How would you like to build a powerful network that you can call on when you need it most?

The kind of network that you can call on when you lose your job, launch a new product, or simply need some advice. The kind of network that makes you money, is there when you need it, and continues to grow simply from introductions from other people in your network. Would you like that kind of a network?

Well, the good news is that it’s completely possible. All it takes is a little effort and a little know-how. Today, I will share with you the five simple ways I’ve grown my network and kept it warm for when I need it.

How to grow your network and keep it warm
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The old saying goes: “It’s not what you know, but who you know.”

Correction: It’s not who you know, but how well you know them.

Bonus Content: Want to know how to use LinkedIn for next level networking? I put together a tutorial to show you my four killer secrets to develop a powerful network on LinkedIn. Look for it at the end of this post or Click Here to Get it Now!

The facts of networking

FACT: Every job I’ve ever had in my life came from my network. I’ve literally never worked for someone who I didn’t know or wasn’t referred to me by someone I know.

Not once have I ever landed a job because of an application or résumé site. I tried them and they led nowhere.

FACT: Of the 50+ people I’ve hired in my life, exactly one was not a referral from someone else.

Everyone I’ve ever hired in my life was the result of a relationship. Except for that one guy…and we fired him within a year.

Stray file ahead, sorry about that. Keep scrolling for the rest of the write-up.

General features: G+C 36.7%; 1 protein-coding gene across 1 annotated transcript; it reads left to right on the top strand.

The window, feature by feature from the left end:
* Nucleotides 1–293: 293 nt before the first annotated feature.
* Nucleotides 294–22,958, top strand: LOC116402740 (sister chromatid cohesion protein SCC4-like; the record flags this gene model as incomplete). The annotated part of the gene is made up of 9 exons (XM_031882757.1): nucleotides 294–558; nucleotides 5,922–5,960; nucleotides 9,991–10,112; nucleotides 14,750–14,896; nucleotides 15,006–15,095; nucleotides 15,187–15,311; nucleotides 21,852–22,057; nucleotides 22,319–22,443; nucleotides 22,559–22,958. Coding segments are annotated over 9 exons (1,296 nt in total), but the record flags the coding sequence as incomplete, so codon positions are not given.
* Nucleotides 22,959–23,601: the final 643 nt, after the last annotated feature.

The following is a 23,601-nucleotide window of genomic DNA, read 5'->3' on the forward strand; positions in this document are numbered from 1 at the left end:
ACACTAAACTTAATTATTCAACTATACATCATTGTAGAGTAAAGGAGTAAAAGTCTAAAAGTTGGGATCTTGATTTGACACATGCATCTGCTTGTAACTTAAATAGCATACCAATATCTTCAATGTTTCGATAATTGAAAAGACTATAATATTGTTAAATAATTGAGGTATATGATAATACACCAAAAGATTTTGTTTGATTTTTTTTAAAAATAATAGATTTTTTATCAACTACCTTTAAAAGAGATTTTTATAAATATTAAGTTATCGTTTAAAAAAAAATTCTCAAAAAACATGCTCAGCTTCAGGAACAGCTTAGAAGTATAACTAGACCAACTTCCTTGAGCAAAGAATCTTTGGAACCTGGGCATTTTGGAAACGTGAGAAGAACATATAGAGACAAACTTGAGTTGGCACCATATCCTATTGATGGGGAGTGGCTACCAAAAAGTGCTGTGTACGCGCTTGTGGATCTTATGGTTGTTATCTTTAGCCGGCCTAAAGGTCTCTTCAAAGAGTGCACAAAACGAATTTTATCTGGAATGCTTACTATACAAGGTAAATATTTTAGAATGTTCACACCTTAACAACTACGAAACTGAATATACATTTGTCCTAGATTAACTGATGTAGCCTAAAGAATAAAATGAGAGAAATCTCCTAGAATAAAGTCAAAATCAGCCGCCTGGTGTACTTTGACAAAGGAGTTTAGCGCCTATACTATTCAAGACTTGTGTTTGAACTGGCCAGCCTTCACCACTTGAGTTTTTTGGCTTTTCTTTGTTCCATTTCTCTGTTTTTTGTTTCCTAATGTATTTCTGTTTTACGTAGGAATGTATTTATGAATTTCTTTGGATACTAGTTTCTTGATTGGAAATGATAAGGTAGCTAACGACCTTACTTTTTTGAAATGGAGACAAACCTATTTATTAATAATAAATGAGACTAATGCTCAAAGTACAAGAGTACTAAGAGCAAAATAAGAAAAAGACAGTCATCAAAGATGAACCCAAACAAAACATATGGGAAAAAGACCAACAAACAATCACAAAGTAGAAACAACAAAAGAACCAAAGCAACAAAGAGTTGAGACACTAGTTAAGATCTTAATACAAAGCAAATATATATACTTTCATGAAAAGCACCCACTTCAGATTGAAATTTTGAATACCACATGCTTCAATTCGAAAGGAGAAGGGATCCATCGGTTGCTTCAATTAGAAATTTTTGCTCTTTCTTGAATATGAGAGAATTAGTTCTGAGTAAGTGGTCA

FACT: Every client I’ve ever obtained was the result of my network.

Going back to my first business more than ten years ago, every client I’ve ever worked with came to me or was introduced to me by someone else. I’ve never advertised my services because I’ve never needed to.

How do I maintain a large network that keeps growing every week? How do I keep it warm so that when I need it, it’s there for me? Here are five ways.

5 ways to grow your network and keep it warm

1. Quarterly reach out emails

If you are in my network, you will get an email from me every three months. That’s more than 4800 (and growing) emails every year!

It’s not what you know or even who you know, but how well you know them. How do I send so many emails? I simply divide them up. Every Tuesday and Thursday I get a reminder to email one letter in my network alphabet. The first Tuesday is “A.” The last Thursday is “Z” (that’s a short one). Conveniently there are 26 letters in the alphabet and 13 weeks in a quarter, so it generally works out to one email to each person per quarter. What do I say in those emails? Nothing fancy. Just a quick hello, well wishes, an update on how things are for me and my family, and an offer to help in any way that I can.